Welcome to Winter

Welcome to Winter

29th May 2020

It might feel a little strange to be coming out of lockdown just as we get to winter. In Melbourne, we're lucky to have weather mild enough to make winter gardening pleasant, yet still cold enough to support some gorgeous cool climate plants.

We've been loving takeaway coffee from The Oaks Cafe but we're thrilled to have them reopen for eat-in meals next week. From Monday, you will be able to enjoy breakfast, lunch and delicious treats right here with us!

If you started or revived a veggie garden during the lockdown, don't let all your hard work go to waste. Ready Tony's Tips for June gardening—your plants will thank you!

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June 2020

Welcome to winter! After a glorious, colourful and fairly wet autumn, we are now seeing cool climate plants start to shine. Japonica Camellias have loved the extra rain and are starting to flower nicely. I love how they sit up and smile when the deciduous trees lose their leaves, then flower right through the depths of winter. Helleborus are also looking fantastic, with lots of new growth and buds, as are Pieris, Daphne and Sweet Box. 

New-season roses will be coming in this month, starting with traditional favourites. By July, we should have our full range of bush, climbers and standard roses as well as David Austins, Delbards and several very promising new releases.

We will have a dozen or so varieties of certified seed potatoes in mid-June, along with our usual large crowns of rhubarb and asparagus, ideal for winter planting. Cool climate plants love to be planted now and, if your garden tends to be a little lacklustre in winter, now is the time to plant a winter-flowering shrub or perennial to brighten things up!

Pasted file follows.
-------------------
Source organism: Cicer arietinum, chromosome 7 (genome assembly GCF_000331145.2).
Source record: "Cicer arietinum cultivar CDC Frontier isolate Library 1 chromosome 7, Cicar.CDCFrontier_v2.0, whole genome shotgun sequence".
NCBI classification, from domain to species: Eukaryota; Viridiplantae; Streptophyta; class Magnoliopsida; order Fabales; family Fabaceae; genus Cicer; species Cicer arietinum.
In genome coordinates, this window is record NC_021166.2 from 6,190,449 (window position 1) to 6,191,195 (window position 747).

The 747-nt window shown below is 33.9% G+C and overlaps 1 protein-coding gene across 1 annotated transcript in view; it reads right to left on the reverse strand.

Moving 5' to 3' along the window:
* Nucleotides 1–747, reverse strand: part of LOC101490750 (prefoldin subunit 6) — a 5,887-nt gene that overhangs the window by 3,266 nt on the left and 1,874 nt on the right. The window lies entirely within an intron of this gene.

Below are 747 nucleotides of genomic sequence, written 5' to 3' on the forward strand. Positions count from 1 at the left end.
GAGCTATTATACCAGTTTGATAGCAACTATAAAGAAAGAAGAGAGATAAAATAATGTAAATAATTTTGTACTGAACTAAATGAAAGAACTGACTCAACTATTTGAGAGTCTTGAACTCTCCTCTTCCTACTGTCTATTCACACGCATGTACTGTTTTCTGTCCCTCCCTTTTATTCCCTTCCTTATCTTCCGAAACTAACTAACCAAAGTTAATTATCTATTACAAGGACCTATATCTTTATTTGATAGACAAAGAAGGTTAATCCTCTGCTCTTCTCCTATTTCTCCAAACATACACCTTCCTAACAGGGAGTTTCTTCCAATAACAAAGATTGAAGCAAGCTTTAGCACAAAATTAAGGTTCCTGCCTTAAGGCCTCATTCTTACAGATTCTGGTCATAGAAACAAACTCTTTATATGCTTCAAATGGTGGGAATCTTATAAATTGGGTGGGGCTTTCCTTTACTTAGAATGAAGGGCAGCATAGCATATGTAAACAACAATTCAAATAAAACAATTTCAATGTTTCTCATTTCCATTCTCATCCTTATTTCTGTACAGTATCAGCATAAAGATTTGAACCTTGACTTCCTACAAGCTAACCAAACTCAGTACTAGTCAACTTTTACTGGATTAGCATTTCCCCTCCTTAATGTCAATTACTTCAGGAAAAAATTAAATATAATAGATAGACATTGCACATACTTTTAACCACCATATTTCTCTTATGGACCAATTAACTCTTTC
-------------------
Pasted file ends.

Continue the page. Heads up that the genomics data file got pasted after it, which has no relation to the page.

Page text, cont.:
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  • Liquid feed cool climate flower and veggie seedlings with Charlie Carp.
  • Look out for caterpillars and keep them under control with Mavrik, Dipel or Derris dust.
  • Stake up new Cymbidium Orchid flowers and protect them with snail bait.
  • If you fertilise your lawn regularly, make sure to correct a build up of acidity with a dose of Garden Lime.
  • If you notice box hedging turning a rusty orange colour, give it a good dose of Dolomite Lime.
  • Prune your roses now! Because we have such a mild winter, the lowest ebb in a roses season is the shortest day (June 21) and I like to prune most roses by then. Exceptions are once flowering roses such as Banksia and Albertine, which we prune after flowering in Spring, or if you are in a frosty area, prune roses mid to late July.

All modern roses need to be pruned regularly to rejuvenate the plant and stimulate new growth as that's where flowers form. In winter, I prune most bush roses back by 2/3 to 3/4, climbers back by half to 2/3 and shrub roses by about half. I prune back standard roses to a head the size of a volleyball to maintain its topiary shape.

If you have had pest or disease problems, a spray of Lime Sulphur over and around the newly pruned bush will kill a lot of fungal spore and insect and mite eggs. Feed with a high potassium fertiliser when new growth emerges to encourage flowers and improve disease resistance.

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Camellia Japonica

Camellia Japonica is a glossy dark green foliaged shrub that grows well in shade or some sun, will bear spectacular flowers all through winter and can grow to over 2 metres. Our tried and true favourite varieties will begin flowering beautifully in June.

San Dimas is a hardy, bushy shrub with brilliant single red flowers, Federation is a strong-growing tall shrub with large pale pink semi-double flowers in abundance, Debbie is a hardy, vigorous variety with masses of full, double deep pink flowers that last for months. My all-time favourite is Brushfields Yellow, a versatile compact bushy shrub with an abundance of creamy white flowers. Mine starts flowering in late May and continues through to September! Always get Camellias off to a good start by planting up on a mound of organically improved soil and, with a little TLC through the first summer, they will be beautiful for years.